Turning wastewater into fertilizer is feasible and could help to make agriculture more sustainable: Researchers lifecycle analysis of nitrogen reclamation from wastewater shows a viable path forward

The wastewater draining from massive pools of sewage sludge has the potential to play a role in more sustainable agriculture, according to environmental engineering researchers at Drexel University. A new study, looking at a process of removing ammonia from wastewater and converting it into fertilizer, suggests that it’s not only technically viable, but also could help to reduce the environmental and energy footprint of fertilizer production — and might even provide a revenue stream for utilities and water treatment facilities.

A Sustainable Nitrogen Source

The production of nitrogen for fertilizer is an energy-intensive process and accounts for nearly 2% of global carbon dioxide emissions. In the last several years researchers have explored alternatives to the Haber-Bosch nitrogen production process, which has been the standard for more than a century. One promising possibility, recently raised by some water utility providers, is gleaning nitrogen from the waste ammonia pulled from water during treatment.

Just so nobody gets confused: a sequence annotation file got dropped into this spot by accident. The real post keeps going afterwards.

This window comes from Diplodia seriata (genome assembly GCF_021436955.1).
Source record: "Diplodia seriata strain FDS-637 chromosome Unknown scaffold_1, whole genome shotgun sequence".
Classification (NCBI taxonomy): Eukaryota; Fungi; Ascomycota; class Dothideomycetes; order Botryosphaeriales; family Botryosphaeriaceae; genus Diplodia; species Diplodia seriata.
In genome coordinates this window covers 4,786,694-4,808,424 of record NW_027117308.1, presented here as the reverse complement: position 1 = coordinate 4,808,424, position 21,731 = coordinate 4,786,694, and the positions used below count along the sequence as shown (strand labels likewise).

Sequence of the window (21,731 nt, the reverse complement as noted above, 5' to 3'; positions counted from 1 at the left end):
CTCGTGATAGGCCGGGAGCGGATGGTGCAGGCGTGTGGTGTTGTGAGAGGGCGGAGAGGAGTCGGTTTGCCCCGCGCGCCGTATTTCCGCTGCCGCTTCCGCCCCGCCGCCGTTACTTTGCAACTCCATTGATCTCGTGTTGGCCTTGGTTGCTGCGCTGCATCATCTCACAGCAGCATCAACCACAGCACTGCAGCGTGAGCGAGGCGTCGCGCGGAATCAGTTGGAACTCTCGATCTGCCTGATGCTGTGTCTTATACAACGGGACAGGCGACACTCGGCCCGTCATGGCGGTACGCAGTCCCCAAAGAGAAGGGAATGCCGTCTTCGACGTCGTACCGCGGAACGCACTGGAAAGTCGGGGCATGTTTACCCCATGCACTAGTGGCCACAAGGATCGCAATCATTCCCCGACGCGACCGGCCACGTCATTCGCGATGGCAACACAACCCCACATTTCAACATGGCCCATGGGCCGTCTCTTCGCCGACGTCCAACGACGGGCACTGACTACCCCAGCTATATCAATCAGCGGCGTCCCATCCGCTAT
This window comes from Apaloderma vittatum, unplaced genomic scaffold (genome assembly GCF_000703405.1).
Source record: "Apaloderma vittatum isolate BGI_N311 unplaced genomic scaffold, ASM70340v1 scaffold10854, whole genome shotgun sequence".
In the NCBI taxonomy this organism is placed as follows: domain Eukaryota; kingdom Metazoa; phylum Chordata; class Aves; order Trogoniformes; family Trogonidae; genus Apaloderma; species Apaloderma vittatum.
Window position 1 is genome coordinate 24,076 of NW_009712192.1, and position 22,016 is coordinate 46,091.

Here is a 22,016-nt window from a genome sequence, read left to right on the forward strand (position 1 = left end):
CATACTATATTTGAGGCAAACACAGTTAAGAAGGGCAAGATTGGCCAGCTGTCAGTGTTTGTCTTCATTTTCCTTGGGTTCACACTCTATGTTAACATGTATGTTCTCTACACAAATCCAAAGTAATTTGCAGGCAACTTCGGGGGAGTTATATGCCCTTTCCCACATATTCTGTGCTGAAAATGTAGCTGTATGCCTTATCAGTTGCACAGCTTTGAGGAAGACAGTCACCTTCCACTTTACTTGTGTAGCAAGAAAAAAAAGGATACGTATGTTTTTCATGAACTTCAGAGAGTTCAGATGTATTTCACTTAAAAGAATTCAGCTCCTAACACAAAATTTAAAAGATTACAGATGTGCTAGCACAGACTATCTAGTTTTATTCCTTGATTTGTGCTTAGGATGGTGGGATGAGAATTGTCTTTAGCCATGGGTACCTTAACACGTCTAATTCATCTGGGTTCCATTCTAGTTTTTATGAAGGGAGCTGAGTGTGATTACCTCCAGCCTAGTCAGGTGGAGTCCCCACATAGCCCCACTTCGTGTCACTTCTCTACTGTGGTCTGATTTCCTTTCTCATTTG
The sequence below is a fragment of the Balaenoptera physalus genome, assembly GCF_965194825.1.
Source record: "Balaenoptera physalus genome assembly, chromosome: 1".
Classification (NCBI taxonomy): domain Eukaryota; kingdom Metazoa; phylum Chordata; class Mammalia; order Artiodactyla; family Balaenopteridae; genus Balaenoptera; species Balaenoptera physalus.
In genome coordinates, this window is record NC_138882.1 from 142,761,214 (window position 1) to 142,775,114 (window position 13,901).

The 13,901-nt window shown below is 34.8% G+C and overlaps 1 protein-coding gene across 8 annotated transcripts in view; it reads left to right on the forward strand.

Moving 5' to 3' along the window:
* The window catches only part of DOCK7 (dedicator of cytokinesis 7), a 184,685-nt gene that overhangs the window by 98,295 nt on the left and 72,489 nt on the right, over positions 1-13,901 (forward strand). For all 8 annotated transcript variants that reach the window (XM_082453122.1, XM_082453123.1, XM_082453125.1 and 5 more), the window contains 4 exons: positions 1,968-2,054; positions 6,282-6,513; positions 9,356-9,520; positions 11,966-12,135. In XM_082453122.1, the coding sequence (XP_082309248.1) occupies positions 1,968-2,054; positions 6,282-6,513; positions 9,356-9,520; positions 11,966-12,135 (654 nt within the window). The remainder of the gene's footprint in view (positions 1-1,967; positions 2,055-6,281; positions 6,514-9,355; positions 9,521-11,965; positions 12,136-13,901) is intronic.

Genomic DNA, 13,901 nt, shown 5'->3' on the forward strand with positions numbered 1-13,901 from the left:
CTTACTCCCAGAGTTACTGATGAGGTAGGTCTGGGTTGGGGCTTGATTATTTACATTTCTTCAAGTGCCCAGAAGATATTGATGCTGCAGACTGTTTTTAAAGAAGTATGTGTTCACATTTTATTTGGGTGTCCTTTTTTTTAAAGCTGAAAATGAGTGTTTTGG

“Recovering nitrogen from wastewater would be a desirable alternative to the Haber-Bosch process because it creates a ‘circular nitrogen economy,'” said Patrick Gurian, PhD, a professor in the College of Engineering who helped lead the research, which was recently published in the journal Science of the Total Environment. “This means we are reusing existing nitrogen rather than expending energy and generating greenhouse gas to harvest nitrogen from the atmosphere, which is a more sustainable practice for agriculture and could become a source of revenue for utilities.”

A Cleaner Way to Clean

Under the Clean Water Act of 1972 municipal water treatment facilities have been challenged to meet water quality standards for water that they discharge into waterways. Increasingly ammonia is seen as both a concern for aquatic environments as elevated levels of ammonia can result in overgrowth of vegetation in streams and rivers which can endanger fish species. The options for removing ammonia are generally time and space consuming and can be energy-intensive undertakings.

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